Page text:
Free time isn't something John Kujawa takes for granted.
Especially after in 2007 launching Lumitec, a manufacturer of extreme environment LED lighting.
The company, which he started to marry his knowledge of technology and product development with his passion for boating, has taken off, boasting a 937% three-year growth rate and an eight-figure annualized run rate.
But with that early success has come a demanding schedule, one that requires him not only to be on the ground growing his fledgling 30-person business but also on the road attending industry trade shows and conferences, all the while raising three kids with his wife.
Q: How do you manage to make the most of your time while launching and running a new business?
This is, almost literally, a daily challenge. In a startup there is never a lull. There are always many things to keep you busy. But busy does not necessarily mean productive.
To make the most of my time I always try to have crystal-clear goals at appropriate time horizons -- both long- and intermediate-term. Knowing what I need to accomplish in the longer term is an invaluable tool for prioritizing tasks and quickly differentiating distractions from potential crises.
Allow Good People Space
Q: What is the trickiest part of time management as a top executive? How do you overcome it?
Delegation -- not so much having other people assume tasks as much as pulling back, communicating ever higher-level objectives, and allowing good people the space to find their own paths to success. This can be very scary.
Oftentimes I see a problem and formulate an approach which seems to me to be certain to succeed and painfully obvious. Of course, someone else may come up with a completely different approach which seems equally appropriate to them. While this alternative solution may initially appear counterproductive to me, as often as not it is just as good as or better than the one I would have chosen.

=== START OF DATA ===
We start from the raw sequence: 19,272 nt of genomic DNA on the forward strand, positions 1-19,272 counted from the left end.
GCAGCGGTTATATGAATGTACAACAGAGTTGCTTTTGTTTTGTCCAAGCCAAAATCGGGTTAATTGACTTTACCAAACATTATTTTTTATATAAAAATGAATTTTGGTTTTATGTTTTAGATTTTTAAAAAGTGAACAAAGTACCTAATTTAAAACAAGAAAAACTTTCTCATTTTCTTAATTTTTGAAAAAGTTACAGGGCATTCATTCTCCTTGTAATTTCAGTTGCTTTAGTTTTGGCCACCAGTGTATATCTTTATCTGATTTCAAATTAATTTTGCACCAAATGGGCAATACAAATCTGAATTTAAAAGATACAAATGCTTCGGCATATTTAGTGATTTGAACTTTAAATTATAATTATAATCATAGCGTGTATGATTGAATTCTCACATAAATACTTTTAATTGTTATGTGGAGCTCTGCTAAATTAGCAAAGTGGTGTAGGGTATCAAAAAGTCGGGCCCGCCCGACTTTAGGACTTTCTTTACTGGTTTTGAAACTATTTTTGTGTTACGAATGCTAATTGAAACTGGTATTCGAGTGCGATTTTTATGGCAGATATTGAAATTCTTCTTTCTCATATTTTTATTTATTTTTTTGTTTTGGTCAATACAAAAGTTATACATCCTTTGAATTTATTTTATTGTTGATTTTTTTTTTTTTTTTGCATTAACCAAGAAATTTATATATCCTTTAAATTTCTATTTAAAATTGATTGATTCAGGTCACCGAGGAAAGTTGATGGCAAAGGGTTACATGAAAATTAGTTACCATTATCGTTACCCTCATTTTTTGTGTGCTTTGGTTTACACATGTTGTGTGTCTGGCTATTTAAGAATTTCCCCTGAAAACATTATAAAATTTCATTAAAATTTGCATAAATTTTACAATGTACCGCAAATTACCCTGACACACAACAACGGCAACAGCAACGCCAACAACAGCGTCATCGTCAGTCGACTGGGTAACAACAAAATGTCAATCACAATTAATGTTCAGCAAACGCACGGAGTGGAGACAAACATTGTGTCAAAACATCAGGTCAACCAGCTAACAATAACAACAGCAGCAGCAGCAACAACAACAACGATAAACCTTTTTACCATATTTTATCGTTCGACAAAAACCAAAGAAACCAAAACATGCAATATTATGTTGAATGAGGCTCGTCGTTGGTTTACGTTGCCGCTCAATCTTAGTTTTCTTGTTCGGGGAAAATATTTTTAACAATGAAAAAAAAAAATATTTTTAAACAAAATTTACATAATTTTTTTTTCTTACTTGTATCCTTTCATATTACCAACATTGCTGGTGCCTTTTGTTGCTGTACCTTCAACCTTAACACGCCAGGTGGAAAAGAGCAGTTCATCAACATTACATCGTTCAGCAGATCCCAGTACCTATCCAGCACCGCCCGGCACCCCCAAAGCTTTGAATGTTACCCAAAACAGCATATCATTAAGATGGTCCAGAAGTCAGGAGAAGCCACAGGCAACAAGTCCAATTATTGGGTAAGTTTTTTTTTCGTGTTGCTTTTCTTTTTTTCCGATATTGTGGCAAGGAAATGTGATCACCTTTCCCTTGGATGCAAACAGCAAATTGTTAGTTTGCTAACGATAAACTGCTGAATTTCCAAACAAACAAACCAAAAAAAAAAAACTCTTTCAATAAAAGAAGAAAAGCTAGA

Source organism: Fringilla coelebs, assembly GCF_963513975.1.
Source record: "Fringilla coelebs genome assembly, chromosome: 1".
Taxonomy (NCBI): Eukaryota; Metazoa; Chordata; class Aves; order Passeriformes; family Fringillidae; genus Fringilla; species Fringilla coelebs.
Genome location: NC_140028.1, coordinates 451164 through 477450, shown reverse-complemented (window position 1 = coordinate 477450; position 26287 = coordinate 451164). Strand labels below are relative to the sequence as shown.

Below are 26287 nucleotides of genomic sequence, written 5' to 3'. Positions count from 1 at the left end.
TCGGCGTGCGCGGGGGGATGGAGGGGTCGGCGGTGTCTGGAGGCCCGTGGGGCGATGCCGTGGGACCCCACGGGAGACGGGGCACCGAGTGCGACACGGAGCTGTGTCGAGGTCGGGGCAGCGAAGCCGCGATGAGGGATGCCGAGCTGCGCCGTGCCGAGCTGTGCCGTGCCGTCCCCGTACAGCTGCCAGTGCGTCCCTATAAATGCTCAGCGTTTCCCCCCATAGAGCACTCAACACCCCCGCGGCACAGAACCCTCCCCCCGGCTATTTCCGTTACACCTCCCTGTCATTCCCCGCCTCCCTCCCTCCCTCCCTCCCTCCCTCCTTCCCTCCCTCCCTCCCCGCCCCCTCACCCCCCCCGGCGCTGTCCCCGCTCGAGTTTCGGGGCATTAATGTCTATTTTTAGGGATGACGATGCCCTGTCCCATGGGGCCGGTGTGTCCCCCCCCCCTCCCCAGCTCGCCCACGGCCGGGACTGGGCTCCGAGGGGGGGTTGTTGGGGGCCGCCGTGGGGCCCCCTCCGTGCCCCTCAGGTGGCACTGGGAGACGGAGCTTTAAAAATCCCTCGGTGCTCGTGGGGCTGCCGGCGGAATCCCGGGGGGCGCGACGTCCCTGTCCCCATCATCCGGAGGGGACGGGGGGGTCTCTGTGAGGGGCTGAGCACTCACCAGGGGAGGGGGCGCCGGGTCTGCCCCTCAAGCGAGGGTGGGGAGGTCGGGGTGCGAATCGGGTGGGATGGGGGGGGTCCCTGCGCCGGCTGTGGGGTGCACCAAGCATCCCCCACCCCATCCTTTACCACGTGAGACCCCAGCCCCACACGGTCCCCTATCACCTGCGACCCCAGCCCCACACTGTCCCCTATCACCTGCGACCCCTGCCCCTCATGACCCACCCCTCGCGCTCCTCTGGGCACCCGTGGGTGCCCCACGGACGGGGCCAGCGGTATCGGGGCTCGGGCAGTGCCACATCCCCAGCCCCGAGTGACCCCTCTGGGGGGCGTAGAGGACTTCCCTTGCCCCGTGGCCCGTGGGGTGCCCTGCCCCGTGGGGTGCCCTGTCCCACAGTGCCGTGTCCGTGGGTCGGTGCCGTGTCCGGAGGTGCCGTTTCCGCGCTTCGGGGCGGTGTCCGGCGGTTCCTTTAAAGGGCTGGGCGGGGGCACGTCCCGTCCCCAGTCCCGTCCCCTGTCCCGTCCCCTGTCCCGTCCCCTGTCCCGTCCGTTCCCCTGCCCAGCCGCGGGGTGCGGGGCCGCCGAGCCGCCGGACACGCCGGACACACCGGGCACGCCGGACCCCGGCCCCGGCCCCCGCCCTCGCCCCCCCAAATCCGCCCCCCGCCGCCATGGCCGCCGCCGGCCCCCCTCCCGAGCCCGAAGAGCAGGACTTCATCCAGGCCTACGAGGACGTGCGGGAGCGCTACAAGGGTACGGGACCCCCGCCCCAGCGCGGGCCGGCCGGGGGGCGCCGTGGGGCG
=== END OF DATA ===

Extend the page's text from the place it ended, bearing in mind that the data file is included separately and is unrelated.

To effectively leverage your people you have to be willing to let them develop their own path to success -- even if at times it may mean that they initially fail, or succeed differently than initially expected.
Q: What advice would you offer other leaders on time management? Other new founders?
Establish very clear goals. Be willing to incur short-term losses in the interest of ignoring distractions which could change your long-term trajectory. Don't confuse work with progress.
Q: As a leader, how much of a role do you play in managing your employees' time?
As the company has grown I am involved less and less with managing employees' time -- particularly for the top performers.
A Job of Nothing
An important inflection point for me as a company president was when I realized, and communicated to my team, that my job was to do nothing. I am responsible for building a team, a structure, and a set of processes where the entire company can prosper without my being on the critical path for anything.
Of course, the objective then becomes to stay focused on the longer-term issues which are extremely important but often less urgent.
I can't say I am there yet, but just this realization -- this vision -- often helps me avoid becoming entangled in issues which might pull me away from the things which are most important for me to be focused on.
Q: How do you juggle the work-life balance? How do remain cognizant of that balance and if you are successfully achieving it?
A few years ago a newly married friend asked me what it is like to have kids. I started to try, but then realized that trying to describe the magic of having children to someone who does not is like trying to describe purple to a blind man.
My job would take 100 hours a week if I let it, and my wife is a senior VP at a Fortune 500 company. With three children ages 3, 5 and 7, it is a daily challenge to find the right balance between work and home.
What was extremely helpful for me was just acknowledging that my job as a dad is far more important than my job as a company president.
|For executive-level time management tips, visit iw.com/time-tips.|
Not long ago I decided that every night that I was in town I would cook dinner for my family, and that we would eat together as a family. I scaled back travel and reduced the number of weekends in the office.
Last week my 3-year-old daughter climbed into my lap and said with adoration, "You're a good daddy, Daddy!" That, to me, is success.